Mar 122018
 

Kathleen Harris reports:

The federal agency in charge of collecting, analyzing and securely storing personal data about Canadians lost hundreds of sensitive files during the 2016 census process.

Incident reports obtained by CBC News through Access to Information detail 20 cases of information and privacy breaches by Statistics Canada, including long and short census surveys, home visit logs and personal employment records.

Some confidential documents were left on a subway or sent to the wrong home. Hundreds more were lost in a stolen car.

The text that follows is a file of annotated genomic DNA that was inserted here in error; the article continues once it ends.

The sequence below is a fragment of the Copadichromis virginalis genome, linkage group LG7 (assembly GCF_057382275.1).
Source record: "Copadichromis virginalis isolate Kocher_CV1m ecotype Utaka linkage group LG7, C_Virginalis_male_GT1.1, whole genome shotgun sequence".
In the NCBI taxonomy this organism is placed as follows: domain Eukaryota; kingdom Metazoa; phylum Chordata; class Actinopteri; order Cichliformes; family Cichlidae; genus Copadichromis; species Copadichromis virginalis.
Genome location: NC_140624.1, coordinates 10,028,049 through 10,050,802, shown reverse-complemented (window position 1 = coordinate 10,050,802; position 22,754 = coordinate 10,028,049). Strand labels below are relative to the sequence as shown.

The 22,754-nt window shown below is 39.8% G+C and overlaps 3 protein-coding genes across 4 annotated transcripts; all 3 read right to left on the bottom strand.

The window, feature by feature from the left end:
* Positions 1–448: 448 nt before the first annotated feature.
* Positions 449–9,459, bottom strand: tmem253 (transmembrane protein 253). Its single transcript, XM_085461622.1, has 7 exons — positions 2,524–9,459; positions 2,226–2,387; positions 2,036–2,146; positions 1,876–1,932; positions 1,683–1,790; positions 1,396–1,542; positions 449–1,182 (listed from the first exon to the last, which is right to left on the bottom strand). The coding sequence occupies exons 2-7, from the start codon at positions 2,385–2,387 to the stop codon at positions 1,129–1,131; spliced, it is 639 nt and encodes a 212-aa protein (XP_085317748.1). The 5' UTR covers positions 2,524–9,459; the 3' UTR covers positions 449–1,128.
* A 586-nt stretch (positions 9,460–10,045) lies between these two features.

Harris reports that The Office of the Privacy Commissioner of Canada, “confirmed it has not investigated any complaints related to privacy breaches involving the 2016 census.” In some cases that may be because the citizens were not informed of the breach (disclosure of the breach was intentionally withheld, which is quite concerning in and of itself). But what about other cases?  Did OPC receive complaints but decline to investigate them, or did people not file complaints because the public has become too-resigned to breaches and didn’t evaluate these as high-risk?

Read more on CBC.

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